Luna’s Groceries opened in 2019 in a former check-cashing store in the Allied Drive-Dunn’s Marsh neighborhood in Madison. Owner Mariam Maldonado used a grant from the city of Madison to help finance the store. (Credit: Joey Prestley / Wisconsin Watch)

The store serves a community with multiple ethnic enclaves where over half of residents are Black or Hispanic, and customers can expect a Spanish-speaking worker to greet and assist them. Luna’s is one of the few groceries in the city where you can buy Dominican longaniza, seasoned pork sausage, and Salvadoran, Mexican and Guatemalan cremas, which are similar to sour cream but tangier, staff member Yanci Almonte Vargas said.

“We have folks who are just coming to the U.S.,” Almonte Vargas said. “And it’s their first month here, first day, and they go into the store, and I might not have the same accent or dialect of their country, but they can still speak in their native tongue and they can feel heard — and they can get what they’re looking for.”

Customer Christina Bojorquez appreciates the convenience of having a store nearby. Before Luna’s, Bojorquez had to travel several miles away to shop at Walmart or Woodman’s, a Wisconsin grocery chain.

“And now it’s better for me because I can stop before I go home,” Bojorquez said. “Especially nowadays, you know that gas is more expensive, so I can walk.”

The store fills a big gap for Allied Drive-Dunn’s Marsh residents without vehicles. The only bus that goes through the neighborhood is Madison Metro Route 18, which has no stops near any major grocery store.

Yannette Figueroa Cole, the alderperson who represents the Allied Drive-Dunn’s Marsh area, said the city invested in the community for years, but it wasn’t enough to provide the “resilient” neighborhood with access to food that it needed.

“City resources are limited; that’s where the community kicks in to fill up some gaps,” Figueroa Cole said. “Luna’s Groceries is an example of what happens when communities work together.”

Bigger not always better

Based on its success in Allied Drive-Dunn’s Marsh, the city of Madison approached Luna’s in 2020 to expand to South Park Street at a mixed-use development on the site of a former U.S. Army Reserve facility. The plan was for a 24,000-square-foot full-service grocery store, filling the looming grocery gap in South Madison as the nearby Pick N’ Save’s lease is set to expire.

But last year, Maldonado pulled out, partly because of the financial struggles she foresaw.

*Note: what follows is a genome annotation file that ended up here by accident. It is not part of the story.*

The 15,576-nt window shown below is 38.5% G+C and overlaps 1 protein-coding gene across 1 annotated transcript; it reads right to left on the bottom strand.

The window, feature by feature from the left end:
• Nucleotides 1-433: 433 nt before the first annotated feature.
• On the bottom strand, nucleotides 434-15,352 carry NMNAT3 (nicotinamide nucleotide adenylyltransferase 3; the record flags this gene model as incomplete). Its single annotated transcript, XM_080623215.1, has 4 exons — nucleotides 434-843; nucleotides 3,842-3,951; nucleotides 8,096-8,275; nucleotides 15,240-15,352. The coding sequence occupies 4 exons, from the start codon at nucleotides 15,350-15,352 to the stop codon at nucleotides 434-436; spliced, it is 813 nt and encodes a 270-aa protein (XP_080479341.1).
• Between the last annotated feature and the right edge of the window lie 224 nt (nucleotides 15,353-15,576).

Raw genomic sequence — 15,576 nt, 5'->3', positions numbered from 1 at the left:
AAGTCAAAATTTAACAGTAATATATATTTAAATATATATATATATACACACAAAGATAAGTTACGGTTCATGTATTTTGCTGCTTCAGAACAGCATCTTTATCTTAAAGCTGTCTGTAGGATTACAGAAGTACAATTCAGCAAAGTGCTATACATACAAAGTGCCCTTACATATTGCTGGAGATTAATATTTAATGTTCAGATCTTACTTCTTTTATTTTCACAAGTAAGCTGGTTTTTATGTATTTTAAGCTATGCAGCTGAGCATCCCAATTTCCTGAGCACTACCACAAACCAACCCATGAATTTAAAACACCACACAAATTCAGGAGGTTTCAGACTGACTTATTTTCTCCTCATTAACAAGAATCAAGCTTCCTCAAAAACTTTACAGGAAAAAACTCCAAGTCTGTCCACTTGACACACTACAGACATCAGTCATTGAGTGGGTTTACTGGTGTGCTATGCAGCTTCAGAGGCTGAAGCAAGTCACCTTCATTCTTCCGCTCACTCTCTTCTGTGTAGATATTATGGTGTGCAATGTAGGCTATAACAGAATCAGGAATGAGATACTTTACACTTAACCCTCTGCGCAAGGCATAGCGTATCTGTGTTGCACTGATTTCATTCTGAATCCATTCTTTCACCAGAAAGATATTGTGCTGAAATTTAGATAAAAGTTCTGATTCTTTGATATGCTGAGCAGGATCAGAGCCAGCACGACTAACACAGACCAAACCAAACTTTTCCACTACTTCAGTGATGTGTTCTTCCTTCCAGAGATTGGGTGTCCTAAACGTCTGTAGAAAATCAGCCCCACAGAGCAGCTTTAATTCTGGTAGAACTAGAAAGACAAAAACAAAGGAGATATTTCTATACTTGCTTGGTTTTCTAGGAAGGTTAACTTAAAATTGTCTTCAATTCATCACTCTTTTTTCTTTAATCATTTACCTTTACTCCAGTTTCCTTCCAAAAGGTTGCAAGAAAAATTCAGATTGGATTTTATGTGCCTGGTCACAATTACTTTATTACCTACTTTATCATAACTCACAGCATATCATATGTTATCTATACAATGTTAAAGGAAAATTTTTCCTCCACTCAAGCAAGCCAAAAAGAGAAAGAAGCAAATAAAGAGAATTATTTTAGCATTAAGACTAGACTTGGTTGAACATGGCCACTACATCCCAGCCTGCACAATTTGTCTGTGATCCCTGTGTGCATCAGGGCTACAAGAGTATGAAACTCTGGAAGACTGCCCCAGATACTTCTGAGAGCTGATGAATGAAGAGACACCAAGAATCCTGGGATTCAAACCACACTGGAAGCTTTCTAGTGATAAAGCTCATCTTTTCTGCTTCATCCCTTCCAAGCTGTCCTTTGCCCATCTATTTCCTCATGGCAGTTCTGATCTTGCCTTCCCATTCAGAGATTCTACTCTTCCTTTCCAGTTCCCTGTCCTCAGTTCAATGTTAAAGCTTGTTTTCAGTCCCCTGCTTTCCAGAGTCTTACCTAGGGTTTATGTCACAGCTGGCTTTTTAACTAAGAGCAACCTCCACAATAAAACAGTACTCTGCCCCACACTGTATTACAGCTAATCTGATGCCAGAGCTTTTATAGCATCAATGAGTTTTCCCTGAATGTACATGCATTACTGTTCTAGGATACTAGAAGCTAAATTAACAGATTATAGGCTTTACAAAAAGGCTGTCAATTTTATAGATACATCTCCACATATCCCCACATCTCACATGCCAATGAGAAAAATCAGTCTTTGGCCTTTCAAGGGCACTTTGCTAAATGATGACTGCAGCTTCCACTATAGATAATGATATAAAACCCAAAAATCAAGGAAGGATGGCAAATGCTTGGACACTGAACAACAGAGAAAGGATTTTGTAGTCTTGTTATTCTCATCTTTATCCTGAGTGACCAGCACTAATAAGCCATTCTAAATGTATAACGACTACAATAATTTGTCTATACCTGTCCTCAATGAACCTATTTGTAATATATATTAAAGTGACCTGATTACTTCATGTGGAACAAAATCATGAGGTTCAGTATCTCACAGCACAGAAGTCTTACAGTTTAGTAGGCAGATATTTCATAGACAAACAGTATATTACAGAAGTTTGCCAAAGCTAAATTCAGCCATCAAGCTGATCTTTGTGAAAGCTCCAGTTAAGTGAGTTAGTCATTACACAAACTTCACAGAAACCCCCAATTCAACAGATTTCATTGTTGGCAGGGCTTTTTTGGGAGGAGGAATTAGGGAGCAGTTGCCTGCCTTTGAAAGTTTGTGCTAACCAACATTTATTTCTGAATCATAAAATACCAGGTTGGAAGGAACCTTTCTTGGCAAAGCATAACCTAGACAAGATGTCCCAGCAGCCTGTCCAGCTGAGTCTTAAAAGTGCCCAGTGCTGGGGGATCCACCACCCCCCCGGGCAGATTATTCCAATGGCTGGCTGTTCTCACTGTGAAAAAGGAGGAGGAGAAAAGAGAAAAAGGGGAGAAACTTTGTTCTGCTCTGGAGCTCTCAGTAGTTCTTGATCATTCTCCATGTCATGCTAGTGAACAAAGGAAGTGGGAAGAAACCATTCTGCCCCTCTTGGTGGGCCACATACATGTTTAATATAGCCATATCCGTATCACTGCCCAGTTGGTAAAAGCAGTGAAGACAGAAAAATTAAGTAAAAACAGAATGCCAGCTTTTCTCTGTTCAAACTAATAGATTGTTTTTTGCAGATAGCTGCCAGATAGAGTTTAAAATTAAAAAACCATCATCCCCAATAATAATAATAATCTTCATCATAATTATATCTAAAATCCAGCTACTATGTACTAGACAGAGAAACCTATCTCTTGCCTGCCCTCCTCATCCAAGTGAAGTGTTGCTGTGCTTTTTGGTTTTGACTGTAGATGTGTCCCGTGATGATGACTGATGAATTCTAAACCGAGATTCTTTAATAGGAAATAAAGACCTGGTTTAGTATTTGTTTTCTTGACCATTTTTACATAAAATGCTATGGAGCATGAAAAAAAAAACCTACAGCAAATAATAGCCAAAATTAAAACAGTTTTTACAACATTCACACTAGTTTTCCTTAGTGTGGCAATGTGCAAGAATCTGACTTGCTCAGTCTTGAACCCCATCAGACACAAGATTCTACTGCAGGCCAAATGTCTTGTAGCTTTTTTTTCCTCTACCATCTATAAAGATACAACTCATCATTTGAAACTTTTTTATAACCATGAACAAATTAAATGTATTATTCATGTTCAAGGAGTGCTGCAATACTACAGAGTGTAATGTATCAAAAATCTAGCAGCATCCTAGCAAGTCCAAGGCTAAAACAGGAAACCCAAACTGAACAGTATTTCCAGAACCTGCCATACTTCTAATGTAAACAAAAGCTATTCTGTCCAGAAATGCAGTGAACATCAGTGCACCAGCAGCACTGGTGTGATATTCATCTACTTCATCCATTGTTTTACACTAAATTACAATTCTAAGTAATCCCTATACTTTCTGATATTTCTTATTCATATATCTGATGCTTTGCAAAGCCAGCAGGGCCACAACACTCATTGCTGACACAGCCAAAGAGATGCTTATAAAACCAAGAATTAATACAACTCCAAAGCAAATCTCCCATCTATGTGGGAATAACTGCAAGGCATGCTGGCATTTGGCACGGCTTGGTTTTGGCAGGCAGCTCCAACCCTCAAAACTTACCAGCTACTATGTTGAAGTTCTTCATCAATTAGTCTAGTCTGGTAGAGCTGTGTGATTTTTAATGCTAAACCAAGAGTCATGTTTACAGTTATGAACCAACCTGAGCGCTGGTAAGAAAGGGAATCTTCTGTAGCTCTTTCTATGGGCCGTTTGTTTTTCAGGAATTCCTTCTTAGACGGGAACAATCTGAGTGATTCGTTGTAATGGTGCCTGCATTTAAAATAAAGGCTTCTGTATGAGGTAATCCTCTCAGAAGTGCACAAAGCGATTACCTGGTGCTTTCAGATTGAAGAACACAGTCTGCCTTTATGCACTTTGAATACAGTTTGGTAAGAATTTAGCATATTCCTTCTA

“Investing $10 million into a grocery store that will not be profitable for about seven to eight years, it was not a good investment,” Maldonado said.

She also worried that such a project would detour her from her vision of expanding Luna’s into a chain of three small stores across Madison in identified food deserts.

Mariam Maldonado poses for portrait while standing in front of a refrigerated meat counter inside a grocery store, with stacked cases of beer and other boxes in the background.

Mariam Maldonado, the owner of Luna’s Groceries, used a grant from the city of Madison to help open her market in 2019 in a Madison neighborhood that had been lacking a supermarket for nearly a decade. She is pictured in the store on May 5, 2022. (Credit: Joey Prestley / Wisconsin Watch)

“When I think about my legacy, and what I want to leave for my kids … I want to have a grocery store that puts the neighborhood that it’s in first,” Maldonado said. “And to have an inventory that is built to the input of that neighborhood, that’s very important to me. Luna’s being so big in the Park Street area, I would not be able to match that.”

Even with local efforts like Luna’s and grants attempting to fill the gaps, eradicating food deserts is not a simple feat. Nabak said improving food systems is regularly near the top of the list of Milwaukee resident concerns, along with crime, safety and housing.

She favors a “multisector anti-poverty strategy” that includes better transportation, improved food pantries and more grocery stores, ideally within walking distance.

“Until we change some larger systems,” Nabak said, “we will probably always struggle with inequity in our food system.”

The nonprofit Wisconsin Watch collaborates with WPR, PBS Wisconsin, other news media and the University of Wisconsin-Madison School of Journalism and Mass Communication. All works created, published, posted or disseminated by Wisconsin Watch do not necessarily reflect the views or opinions of UW-Madison or any of its affiliates.

Comments are closed.